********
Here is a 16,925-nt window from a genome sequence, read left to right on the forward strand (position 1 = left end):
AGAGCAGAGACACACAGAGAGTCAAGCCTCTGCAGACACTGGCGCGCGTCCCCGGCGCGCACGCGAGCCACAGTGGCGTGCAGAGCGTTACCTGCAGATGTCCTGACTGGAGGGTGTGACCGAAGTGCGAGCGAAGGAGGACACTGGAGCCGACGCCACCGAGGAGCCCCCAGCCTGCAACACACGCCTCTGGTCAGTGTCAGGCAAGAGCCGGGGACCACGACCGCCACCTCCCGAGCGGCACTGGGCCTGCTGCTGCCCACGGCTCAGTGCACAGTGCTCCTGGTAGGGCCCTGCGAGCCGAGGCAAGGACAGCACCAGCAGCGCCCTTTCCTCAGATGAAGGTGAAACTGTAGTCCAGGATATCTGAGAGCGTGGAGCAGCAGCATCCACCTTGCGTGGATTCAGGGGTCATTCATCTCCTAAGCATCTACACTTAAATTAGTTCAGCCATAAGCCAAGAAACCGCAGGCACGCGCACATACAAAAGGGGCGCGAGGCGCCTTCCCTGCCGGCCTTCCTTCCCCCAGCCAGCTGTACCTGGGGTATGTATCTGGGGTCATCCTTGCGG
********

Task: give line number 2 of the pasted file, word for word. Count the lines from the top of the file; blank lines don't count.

AGAGCAGAGACACACAGAGAGTCAAGCCTCTGCAGACACTGGCGCGCGTCCCCGGCGCGCACGCGAGCCACAGTGGCGTGCAGAGCGTTACCTGCAGATGTCCTGACTGGAGGGTGTGACCGAAGTGCGAGCGAAGGAGGACACTGGAGCCGACGCCACCGAGGAGCCCCCAGCCTGCAACACACGCCTCTGGTCAGTGTCAGGCAAGAGCCGGGGACCACGACCGCCACCTCCCGAGCGGCACTGGGCCTGCTGCTGCCCACGGCTCAGTGCACAGTGCTCCTGGTAGGGCCCTGCGAGCCGAGGCAAGGACAGCACCAGCAGCGCCCTTTCCTCAGATGAAGGTGAAACTGTAGTCCAGGATATCTGAGAGCGTGGAGCAGCAGCATCCACCTTGCGTGGATTCAGGGGTCATTCATCTCCTAAGCATCTACACTTAAATTAGTTCAGCCATAAGCCAAGAAACCGCAGGCACGCGCACATACAAAAGGGGCGCGAGGCGCCTTCCCTGCCGGCCTTCCTTCCCCCAGCCAGCTGTACCTGGGGTATGTATCTGGGGTCATCCTTGCGG